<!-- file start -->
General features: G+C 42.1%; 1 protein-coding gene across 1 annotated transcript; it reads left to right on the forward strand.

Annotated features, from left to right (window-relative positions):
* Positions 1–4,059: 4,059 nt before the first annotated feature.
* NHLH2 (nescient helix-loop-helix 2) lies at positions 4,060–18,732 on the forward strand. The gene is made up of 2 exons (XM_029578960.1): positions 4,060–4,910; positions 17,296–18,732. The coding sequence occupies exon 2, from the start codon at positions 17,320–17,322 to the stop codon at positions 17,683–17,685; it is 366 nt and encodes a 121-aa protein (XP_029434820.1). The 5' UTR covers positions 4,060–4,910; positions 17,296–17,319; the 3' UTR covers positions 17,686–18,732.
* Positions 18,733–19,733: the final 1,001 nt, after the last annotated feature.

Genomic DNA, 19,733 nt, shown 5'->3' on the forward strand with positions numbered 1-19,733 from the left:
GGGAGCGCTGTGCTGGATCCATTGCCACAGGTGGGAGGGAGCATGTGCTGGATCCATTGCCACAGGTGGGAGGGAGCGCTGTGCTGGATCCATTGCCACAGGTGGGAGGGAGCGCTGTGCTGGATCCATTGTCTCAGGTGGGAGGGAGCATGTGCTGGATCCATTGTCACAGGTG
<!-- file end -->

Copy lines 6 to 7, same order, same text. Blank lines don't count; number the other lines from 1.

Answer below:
Genomic DNA, 19,733 nt, shown 5'->3' on the forward strand with positions numbered 1-19,733 from the left:
GGGAGCGCTGTGCTGGATCCATTGCCACAGGTGGGAGGGAGCATGTGCTGGATCCATTGCCACAGGTGGGAGGGAGCGCTGTGCTGGATCCATTGCCACAGGTGGGAGGGAGCGCTGTGCTGGATCCATTGTCTCAGGTGGGAGGGAGCATGTGCTGGATCCATTGTCACAGGTG